MOADOPH on The Apology 10 years on

Reg Edwards watched Kevin Rudd’s Apology on screens on Federation Mall, outside Parliament House, on 13 February 2008. Justin McManus, Fairfax Syndication.

Paul Daley, The Apology 10 years on, Museum of Australian Democracy, February 2018

Writer Paul Daley shares his views on the legacy of the Apology.

Kevin Rudd’s apology to the Stolen Generations of Aboriginal and Torres Strait Islander children a decade ago endures as a totemic Commonwealth gesture towards Indigenous Australia.

Little official acknowledgment – let alone an apology – had ever been conceded in Federal Parliament to the systemic wrongs inflicted upon Indigenous people. The symbolism of Rudd’s apology on 13 February 2008 remains profound today because governments have ceded so little since.

Onlookers packed the public galleries. Outside Parliament House the lawns of Federation Mall were crowded with thousands of Indigenous witnesses to an apology so historically noteworthy that posterity has come to record it as The Apology.

It was a rhetorically modest and implicitly legally cautious speech, to avoid claims of immediate reparation. It was freighted with allusion – though not specific concession to – many other egregious wrongs colonialism has imparted to Australia’s Indigenous peoples.

Sombre silence befell the chamber and Federation Mall as Rudd said:

“We apologise for the laws and policies of successive Parliaments and governments that have inflicted profound grief, suffering and loss on these our fellow Australians. We apologise especially for the removal of Aboriginal and Torres Strait Islander children from their families, their communities and their country.”

Then came a flood of applause, cheers and tears. People embraced. This was a moment of immense promise, a time to reflect on the long, arduous and continuing journey towards reconciliation – or conciliation – still unrealised.

The Apology had been a long time coming, originating with the Human Rights and Equal Opportunity Commission’s 1997 report – “Bringing Them Home”. The report summarised the findings of a commission inquiry, initiated by the Keating Government in 1995, into “the past laws, practices and policies which resulted in the separation of Aboriginal and Torres Strait Islander children from their families by compulsion, duress or undue influence, and the effects of those laws, practices and policies”.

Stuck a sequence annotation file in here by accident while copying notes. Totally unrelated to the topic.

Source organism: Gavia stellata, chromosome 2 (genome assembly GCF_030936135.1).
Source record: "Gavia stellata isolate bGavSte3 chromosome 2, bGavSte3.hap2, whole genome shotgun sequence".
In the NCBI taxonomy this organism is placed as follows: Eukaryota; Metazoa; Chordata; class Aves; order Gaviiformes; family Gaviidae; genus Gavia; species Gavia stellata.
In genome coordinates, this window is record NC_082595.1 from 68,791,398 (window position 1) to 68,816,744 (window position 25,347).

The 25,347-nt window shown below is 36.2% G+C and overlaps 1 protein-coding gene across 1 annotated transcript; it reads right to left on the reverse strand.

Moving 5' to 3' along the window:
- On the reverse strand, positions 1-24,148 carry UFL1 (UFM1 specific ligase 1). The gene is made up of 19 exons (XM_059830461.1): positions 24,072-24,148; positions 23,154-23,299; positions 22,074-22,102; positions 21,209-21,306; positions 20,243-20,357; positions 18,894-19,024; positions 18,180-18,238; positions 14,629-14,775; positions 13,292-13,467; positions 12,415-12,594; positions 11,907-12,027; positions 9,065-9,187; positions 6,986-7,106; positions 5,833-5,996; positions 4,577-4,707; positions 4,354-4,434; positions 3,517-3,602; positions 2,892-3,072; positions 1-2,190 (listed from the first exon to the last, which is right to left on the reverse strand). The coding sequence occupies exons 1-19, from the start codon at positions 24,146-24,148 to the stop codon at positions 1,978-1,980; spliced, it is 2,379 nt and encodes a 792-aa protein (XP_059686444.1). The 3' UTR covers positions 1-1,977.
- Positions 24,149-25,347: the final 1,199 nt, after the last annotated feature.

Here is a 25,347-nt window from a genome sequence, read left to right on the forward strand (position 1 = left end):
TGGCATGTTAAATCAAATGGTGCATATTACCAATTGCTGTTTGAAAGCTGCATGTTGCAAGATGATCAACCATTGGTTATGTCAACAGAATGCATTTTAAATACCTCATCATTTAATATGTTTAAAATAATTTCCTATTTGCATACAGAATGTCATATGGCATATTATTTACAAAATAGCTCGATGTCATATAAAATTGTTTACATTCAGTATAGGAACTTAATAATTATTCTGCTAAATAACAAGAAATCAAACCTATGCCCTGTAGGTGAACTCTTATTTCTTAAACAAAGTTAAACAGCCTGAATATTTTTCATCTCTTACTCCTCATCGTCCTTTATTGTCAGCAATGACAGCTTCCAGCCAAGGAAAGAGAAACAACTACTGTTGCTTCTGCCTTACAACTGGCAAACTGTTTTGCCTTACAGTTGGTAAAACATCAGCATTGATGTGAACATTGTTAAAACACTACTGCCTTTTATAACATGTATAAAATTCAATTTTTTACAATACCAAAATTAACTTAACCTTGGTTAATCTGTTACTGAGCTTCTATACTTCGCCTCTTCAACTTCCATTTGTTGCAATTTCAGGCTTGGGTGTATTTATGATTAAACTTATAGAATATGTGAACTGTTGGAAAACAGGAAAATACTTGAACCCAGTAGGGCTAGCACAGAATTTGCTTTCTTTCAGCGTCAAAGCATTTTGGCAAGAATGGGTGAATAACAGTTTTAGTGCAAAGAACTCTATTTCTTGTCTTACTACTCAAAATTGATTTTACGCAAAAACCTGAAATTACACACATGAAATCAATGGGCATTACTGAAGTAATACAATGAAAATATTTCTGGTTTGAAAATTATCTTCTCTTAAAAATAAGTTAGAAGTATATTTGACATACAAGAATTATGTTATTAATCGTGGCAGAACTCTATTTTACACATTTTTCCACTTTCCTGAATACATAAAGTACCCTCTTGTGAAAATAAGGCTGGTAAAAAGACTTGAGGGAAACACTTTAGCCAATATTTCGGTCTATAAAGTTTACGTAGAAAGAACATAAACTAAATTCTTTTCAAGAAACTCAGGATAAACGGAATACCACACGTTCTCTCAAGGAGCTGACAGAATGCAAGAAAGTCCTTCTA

More than 500 Indigenous people made submissions.

The commission recommended that governments, police, churches and non-government agencies apologise for involvement in forced separations. By 2001 all state and territory governments had apologised. But John Howard, prime minister since March 1996, refused to apologise on behalf of the Australian people.

At a May 1997 Aboriginal Reconciliation Convention, delegates booed and turned their back on Howard as he declared: “Australians of this generation should not be required to accept guilt and blame for past actions and policies over which they had no control. However, we must acknowledge past wrongs, understand that they still cause a great deal of personal distress and resolve to improve areas of indigenous disadvantage both now and into the future.”

The Apology became the first item of government business in the House of Representatives after Rudd Labor’s election in November 2007.

Then Aboriginal and Torres Strait Islander Social Justice Commissioner Tom Calma explained its significance:

“Through one direct act, the parliament has acknowledged the existence and the impacts of past policies and practices of forcibly removing Indigenous children from their families, and by doing so has paid respect to the Stolen Generations for their suffering and their loss, and for their resilience, and ultimately, for their dignity.”

The Apology’s profound symbolism has translated into few positive improvements in the economic, social, medical and educational outcomes of Indigenous Australians, who remain among the world’s most disadvantaged people.

Successive governments’ “close the gap” indicators show that some disparities between Indigenous and other Australians may be widening.

Since the Turnbull Government’s rejection of a requested Indigenous voice to parliament by the 2017 Uluru meeting of national Indigenous delegates, relations between many Aboriginal leaders and the Commonwealth have been marked with heightened animosity.

Meanwhile, the rate of removal of Indigenous children by various authorities has increased. In 2017, about 17,000 Indigenous children lived in circumstances of forced separation from family.

In 1997, 20 per cent of children living in out-of-home care were Indigenous. In 2017 Indigenous children comprised 35 per cent of those in care.

In his 1992 Redfern speech, the then prime minister Paul Keating specifically acknowledged the broad range of malevolent consequences of colonialism on Australia’s Indigenes, saying,

“It begins, I think, with that act of recognition . . . that it was we who did the dispossessing. We took the traditional lands and smashed the traditional way of life. We brought the diseases. The alcohol. We committed the murders. We took the children from their mothers. We practiced discrimination and exclusion.”

The opportunity for Indigenous advancement that stemmed from The Apology may not be entirely lost. But it is fast diminishing.